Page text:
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wide shot of vibrant green shamrock clover
Shamrock is most often associated with Ireland and Saint Patrick's Day in particular. However, the shamrock plant refers to various types of oxalis. Most of us think “weed” when we hear the name oxalis, but there are many delightful, non-weedy varieties that we can grow in our gardens.

What you need to know about shamrock

Name: shamrock, sorrel, oxalis, Oxalis species.

Height: 15cm tall and up to 20cm in spread.

Foliage: soft, three-lobed leaves; most are green, but some are purple or have coloured central markings.

Climate: temperate to cool temperate.

Soil: well-drained to gravelly loam.

Position: sunny open spot; tolerates light shade but flowers best in full sun.

Flowering: small five-petalled flowers in a variety of colours and combinations, some striped and others with coloured “eyes”.

Feeding: use long-term controlled-release and liquid fertilisers.

Watering: keep moist but not wet; withhold water when bulbs are dormant.

Appearance and characteristics of the shamrock plant

Oxalis, sorrels or shamrocks are ground-hugging plants that grow from bulbs. They usually grow to no more than about 15cm high, although some of the weedy species can be taller. Their leaves are three-lobed, like clover. Although they are mainly green, some types have white, red or brown markings on each lobe, and others are fully coloured, like the purple leaf shamrock pictured. Each leaf is carried on a slender stem arising from the bulb.

Flowers have five petals and range in colour from white through to pinks, mauves and crimson, orange and yellow. They are produced in clusters atop slender stalks. Shamrock bulbs are small and brown, with some also producing a deep, fleshy root.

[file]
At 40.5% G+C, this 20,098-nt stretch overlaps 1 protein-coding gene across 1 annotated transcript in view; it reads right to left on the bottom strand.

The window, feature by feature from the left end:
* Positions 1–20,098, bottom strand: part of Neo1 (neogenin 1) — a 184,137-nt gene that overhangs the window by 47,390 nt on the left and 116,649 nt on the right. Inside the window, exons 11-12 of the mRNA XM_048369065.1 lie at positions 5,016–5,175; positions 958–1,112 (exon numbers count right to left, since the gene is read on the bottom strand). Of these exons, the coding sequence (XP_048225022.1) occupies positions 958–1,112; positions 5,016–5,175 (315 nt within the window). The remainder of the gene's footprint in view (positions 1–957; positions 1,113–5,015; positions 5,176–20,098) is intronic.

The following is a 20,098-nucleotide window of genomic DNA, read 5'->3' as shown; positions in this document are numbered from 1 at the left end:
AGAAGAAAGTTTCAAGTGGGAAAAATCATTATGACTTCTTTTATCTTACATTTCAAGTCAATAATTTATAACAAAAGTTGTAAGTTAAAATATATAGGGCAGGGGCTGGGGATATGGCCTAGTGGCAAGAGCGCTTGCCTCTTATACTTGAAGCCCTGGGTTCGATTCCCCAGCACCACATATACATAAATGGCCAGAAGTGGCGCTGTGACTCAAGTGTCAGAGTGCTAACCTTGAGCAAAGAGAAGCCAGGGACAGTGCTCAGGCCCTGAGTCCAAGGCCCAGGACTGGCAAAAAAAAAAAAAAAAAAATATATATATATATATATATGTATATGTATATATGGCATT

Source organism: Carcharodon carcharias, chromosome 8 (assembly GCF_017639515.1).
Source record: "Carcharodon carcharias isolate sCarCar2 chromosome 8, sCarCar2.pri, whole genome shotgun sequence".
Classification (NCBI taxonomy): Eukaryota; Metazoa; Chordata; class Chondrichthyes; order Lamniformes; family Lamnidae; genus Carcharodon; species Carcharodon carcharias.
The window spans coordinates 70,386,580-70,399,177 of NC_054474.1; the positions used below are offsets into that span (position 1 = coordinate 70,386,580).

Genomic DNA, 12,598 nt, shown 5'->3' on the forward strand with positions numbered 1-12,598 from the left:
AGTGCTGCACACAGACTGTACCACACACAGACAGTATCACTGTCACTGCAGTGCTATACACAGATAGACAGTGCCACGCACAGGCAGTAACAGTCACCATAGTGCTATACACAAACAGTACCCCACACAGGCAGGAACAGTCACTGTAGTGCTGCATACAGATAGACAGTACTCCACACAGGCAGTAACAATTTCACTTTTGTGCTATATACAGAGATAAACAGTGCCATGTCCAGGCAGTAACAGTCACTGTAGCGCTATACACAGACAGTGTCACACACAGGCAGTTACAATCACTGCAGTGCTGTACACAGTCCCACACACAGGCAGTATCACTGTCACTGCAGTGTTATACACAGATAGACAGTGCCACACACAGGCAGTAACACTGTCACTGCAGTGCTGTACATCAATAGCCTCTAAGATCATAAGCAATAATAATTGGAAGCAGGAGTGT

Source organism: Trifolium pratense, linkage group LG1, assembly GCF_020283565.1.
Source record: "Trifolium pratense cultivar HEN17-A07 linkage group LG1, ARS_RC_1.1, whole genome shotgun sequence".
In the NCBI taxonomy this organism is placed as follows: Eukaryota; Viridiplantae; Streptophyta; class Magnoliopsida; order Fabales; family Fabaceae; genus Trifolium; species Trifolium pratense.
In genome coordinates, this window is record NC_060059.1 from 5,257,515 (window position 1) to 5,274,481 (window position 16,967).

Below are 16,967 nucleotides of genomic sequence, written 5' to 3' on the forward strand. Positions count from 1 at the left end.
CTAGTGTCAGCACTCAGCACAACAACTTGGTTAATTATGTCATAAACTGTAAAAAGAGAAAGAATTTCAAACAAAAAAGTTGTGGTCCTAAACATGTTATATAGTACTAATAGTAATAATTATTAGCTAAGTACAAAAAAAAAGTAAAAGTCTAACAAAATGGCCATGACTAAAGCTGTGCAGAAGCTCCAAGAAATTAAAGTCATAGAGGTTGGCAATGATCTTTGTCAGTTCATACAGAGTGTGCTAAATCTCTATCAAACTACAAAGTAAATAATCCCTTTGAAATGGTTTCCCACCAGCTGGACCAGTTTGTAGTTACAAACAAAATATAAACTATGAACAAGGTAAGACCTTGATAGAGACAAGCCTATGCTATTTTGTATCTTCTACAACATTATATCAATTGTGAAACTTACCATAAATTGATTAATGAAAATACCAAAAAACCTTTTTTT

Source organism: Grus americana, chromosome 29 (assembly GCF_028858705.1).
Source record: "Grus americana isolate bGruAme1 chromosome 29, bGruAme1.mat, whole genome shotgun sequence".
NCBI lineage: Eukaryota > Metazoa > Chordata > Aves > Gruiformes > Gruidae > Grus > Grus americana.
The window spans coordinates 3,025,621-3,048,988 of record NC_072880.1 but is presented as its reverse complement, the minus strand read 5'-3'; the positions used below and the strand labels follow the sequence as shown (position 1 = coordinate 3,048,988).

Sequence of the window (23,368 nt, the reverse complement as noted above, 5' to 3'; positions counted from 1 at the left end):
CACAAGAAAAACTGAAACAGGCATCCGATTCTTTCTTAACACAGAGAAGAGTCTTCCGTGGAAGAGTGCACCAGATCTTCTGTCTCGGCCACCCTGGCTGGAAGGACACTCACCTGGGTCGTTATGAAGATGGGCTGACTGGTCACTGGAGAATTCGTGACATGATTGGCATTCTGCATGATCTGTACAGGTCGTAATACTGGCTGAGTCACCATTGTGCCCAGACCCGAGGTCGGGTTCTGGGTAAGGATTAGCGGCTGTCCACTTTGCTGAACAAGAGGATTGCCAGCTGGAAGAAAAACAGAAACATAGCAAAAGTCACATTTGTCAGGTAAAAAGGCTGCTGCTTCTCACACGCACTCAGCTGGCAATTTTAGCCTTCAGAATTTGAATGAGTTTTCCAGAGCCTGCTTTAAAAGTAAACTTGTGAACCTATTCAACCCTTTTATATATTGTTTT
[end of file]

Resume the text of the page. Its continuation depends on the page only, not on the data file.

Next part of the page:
close up of shamrock plants

Weed potential

The more invasive and therefore weedy types of oxalis produce masses of bulbils (tiny bulbs) around the main bulb, which tend to fall off when you try to dig the plants out, spreading through the soil. That’s why it’s so difficult to control oxalis.

The invasive tendencies of soursob (Oxalis pes-caprae), creeping oxalis (O. corniculata) and pink sorrel (O. corymbosa) have seen oxalis in general classified as a weed, but there are many non-invasive species and varieties that make attractive garden or potted plants.

If you do have any of the three weedy oxalis in your garden, try to eradicate them wherever possible. Soursob, pink sorrel or creeping oxalis in garden beds can be dug out or easily treated with a non-selective herbicide, boiling water or a salt solution to kill them. Creeping oxalis in a lawn is a little more complicated. You can try to dig it out, finding the main crown of each plant, but most likely you will need to use a selective broadleaf lawn weeder product.

How to plant and grow a shamrock plant

Many of the ornamental varieties of shamrock thrive in rock or alpine landscapes, where they can be confined, and their flowers fully appreciated.

It’s unlikely you will be able to buy shamrock bulbs, but plants of the best forms will be available from specialist rare plant nurseries. Do check plant labels before buying to ensure you’re not buying one with weed potential!

Growing shamrock in the garden